Duty of care, regression or progression is a topic explored by Neil Lawrence, Professor of machine learning and a developer of the Open Data Science Initiative, at Sheffield University. He compares the duty of care that today’s business communities and governments have to their “data subjects” with the lords of medieval societies’ duty of care over their “serfs and vassals”.
Companies have a legal duty of care to protect the personal information of their customers. Data protection is about protecting people. Unfortunately the level of protection and how the data is protected is open to interpretation. We become brutally aware of inadequacies in protection when it is too late.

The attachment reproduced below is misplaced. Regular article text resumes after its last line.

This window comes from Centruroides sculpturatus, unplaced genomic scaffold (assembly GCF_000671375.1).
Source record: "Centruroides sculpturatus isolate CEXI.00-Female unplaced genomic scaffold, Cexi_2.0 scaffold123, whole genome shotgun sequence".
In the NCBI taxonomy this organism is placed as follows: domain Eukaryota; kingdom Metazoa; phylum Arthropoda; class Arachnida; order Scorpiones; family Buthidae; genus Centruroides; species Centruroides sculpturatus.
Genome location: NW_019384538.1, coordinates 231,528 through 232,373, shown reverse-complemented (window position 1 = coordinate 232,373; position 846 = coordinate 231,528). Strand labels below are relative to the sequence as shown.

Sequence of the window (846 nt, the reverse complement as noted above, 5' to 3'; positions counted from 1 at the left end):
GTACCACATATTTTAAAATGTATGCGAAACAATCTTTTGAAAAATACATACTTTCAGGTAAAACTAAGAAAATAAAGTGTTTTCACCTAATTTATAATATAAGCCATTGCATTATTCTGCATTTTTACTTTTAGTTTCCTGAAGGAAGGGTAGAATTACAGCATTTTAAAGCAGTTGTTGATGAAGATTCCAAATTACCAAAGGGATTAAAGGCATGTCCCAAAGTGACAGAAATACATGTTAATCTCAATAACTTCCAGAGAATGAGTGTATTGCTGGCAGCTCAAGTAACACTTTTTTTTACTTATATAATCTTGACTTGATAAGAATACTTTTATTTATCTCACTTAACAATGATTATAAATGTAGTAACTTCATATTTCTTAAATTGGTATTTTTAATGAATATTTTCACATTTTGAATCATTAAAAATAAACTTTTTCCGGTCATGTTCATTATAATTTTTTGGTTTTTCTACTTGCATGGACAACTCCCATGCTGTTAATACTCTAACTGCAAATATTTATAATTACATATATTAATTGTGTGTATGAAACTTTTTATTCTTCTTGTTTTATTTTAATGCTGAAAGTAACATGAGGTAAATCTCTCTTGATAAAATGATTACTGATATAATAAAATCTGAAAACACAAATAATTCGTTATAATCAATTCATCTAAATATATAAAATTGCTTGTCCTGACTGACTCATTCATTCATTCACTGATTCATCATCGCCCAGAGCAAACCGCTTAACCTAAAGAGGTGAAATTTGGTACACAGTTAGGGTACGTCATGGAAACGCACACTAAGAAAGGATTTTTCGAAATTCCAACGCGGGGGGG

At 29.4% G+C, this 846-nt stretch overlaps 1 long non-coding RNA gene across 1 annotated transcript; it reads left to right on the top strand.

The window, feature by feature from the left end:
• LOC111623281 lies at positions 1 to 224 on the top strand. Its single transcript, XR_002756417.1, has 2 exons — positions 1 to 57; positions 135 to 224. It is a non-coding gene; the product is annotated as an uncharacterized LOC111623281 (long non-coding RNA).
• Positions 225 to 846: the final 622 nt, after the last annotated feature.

With every data breach in the online world, it seems that the hard won freedom gained over time is regressing to the medieval ages. Sharing knowledge and information should be encouraged as it reaps benefits for today’s generations and those to come. However, a distinction needs to be drawn between personal data and other types of data. Data is at its most powerful when it is interconnected. When personal data becomes interconnected in the cyber world, it can be used to describe our lives, how we live, our health status and our religion for example.
As individuals we need to be more aware that when we share aspects of our lives on social media or internet searches, we create a footprint of our lives in a public forum. Our behaviour becomes more predictable and easier to control. The “data controllers, become people controllers”
Professor Lawrence urges us to give personal data a reverence it deserves to help secure our future and that of our families.